The original movie became a quirky cult classic, with Ricki Lake and Divine (Harris Glenn Milstead) as its two stars. The 2007 version is really great, but it is shiny and polished and sure to be a mainstream family favorite (three of its supporting roles are played by young Disney stars, Amanda Bynes, Britanny Snow, and Zac Efron). The ’60s are adorable to us–which is not to say they weren’t also adorable in the ’80s–but the concerns of the time can now easily appear quaint. And yet, with last month’s Supreme Court ruling on school integration, perhaps we need to pay attention to the politics of such a film more than ever.

How interesting, then, that Hairspray relies on this blithe clumping together of values, so that “black” doesn’t just mean a certain kind of music and dance, but also youth, modernity, and liberation. It also means sex.

Jungle Fever?

The liberation of the ’60s gets expressed in the physical freedom of dance and the interracial sexual experience. Tracy’s sensuality comes through in her love of life and dance. She explores this further and risk-free in the company of her new black friend, while her heart remains stuck on the “nice white kid” Link Larkin. But that doesn’t mean Tracy’s innocent: she’s a teenager of the ’60s! Dreaming of her life with Link, she sings “Round three’s/ When we kiss inside his car/ Won’t go all the way/ But I’ll go pretty far!”

Meanwhile her best friend, Penny Pingleton, goes even further. Always wearing pigtails and sucking on a lollipop, Amanda Bynes plays Penny as the good-natured and slightly dotty, big-eyed companion to Tracy. But then she meets Seaweed and her entire character changes. She starts to dance and sing: “In my ivory tower/ Life was just a Hostess snack/ But now i’ve tasted chocolate/And I’m never going back!”

Bynes doesn’t have a very powerful voice, but it’s highly sexualized: she belts out her love songs with the growl of today’s kittenish pop stars. Penny is wild now, grown-up, literally free from her mother’s restraints. As she makes out with Seaweed on television, she exposes herself, putting her sexuality and rebellion on display with the young black man whose body signifies sex and defiance. Back to bell hooks:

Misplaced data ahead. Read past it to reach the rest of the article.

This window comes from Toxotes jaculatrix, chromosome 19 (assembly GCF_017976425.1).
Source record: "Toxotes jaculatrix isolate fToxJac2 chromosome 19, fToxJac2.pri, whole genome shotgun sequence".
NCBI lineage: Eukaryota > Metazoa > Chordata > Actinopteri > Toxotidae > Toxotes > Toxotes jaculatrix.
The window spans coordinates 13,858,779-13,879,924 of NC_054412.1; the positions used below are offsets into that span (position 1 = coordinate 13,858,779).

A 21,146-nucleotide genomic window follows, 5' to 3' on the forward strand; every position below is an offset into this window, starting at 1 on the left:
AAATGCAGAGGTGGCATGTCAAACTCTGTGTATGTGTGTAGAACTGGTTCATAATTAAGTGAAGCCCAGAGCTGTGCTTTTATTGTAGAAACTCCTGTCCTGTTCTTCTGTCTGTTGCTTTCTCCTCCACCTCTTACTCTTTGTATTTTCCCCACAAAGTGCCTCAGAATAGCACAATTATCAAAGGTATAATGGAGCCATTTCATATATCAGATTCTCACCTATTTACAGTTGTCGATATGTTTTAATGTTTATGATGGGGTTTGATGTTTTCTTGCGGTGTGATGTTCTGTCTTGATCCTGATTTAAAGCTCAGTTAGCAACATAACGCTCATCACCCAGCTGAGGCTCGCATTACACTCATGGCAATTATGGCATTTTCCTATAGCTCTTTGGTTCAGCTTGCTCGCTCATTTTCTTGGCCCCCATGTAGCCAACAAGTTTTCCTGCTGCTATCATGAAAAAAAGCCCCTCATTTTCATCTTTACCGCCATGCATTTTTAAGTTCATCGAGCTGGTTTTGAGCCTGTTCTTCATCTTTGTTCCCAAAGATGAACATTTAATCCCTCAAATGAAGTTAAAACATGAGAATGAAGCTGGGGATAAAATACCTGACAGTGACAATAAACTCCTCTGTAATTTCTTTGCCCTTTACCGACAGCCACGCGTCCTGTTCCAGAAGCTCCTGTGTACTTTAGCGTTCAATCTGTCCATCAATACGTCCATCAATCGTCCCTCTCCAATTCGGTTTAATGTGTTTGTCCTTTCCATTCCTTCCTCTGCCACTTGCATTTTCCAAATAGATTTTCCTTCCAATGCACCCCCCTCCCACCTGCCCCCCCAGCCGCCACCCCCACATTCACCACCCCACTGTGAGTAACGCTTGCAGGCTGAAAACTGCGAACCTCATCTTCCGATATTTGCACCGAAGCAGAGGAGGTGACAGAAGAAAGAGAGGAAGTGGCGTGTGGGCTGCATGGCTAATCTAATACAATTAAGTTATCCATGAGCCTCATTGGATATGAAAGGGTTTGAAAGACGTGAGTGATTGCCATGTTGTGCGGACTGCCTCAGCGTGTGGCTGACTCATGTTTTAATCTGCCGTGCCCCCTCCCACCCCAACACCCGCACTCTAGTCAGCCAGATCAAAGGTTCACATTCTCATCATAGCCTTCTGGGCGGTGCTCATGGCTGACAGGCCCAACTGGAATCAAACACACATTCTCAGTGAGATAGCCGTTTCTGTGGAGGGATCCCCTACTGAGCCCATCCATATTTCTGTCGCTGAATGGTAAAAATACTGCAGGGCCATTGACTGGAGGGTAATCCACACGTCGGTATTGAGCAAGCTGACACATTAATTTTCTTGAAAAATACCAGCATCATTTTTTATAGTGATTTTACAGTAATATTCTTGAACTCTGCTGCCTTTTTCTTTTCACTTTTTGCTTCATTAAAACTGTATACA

“Constructing the black male body as site of pleasure and power, rap and the dances associated with it suggest vibrancy, intensity, and an unsurpassed joy in living. It may very well be that living on the edge, so close to the possibility of being ‘exterminated’ (which is how many young black males feel) heightens one’s ability to risk and make one’s pleasure more intense…The overall tendency in the culture is to see young black men as both dangerous and desirable.”

Queen Latifah’s Motormouth acts happy to teach these white children about resistance and dance, encouraging their experimentation and offering only a gentle warning to Seaweed and Penny. (In movies like this, the black community is always the welcoming party, no prejudices or resentments of their own. Other movies like Mississippi Masala and Liberty Heights offer a different, more realistic take on interracial relationships.)

bell hooks writes that, in such cultural moments, “the over-riding fear is that cultural, ethnic, and racial differences will be continually commodified and offered up as new dishes to enhance the white palate–that the Other will be eaten, consumed, and forgotten.” Hairspray is billed as a movie that promotes equality and social justice (with Michelle Pfeiffer getting anxious about her children seeing her play “a racist”), and of course it does promote those values. But it also relies on some strange ideas about race, presenting as a given that “blackness” can be correlated to resistance, the ’60s, and, most problematically of all, sexual liberation.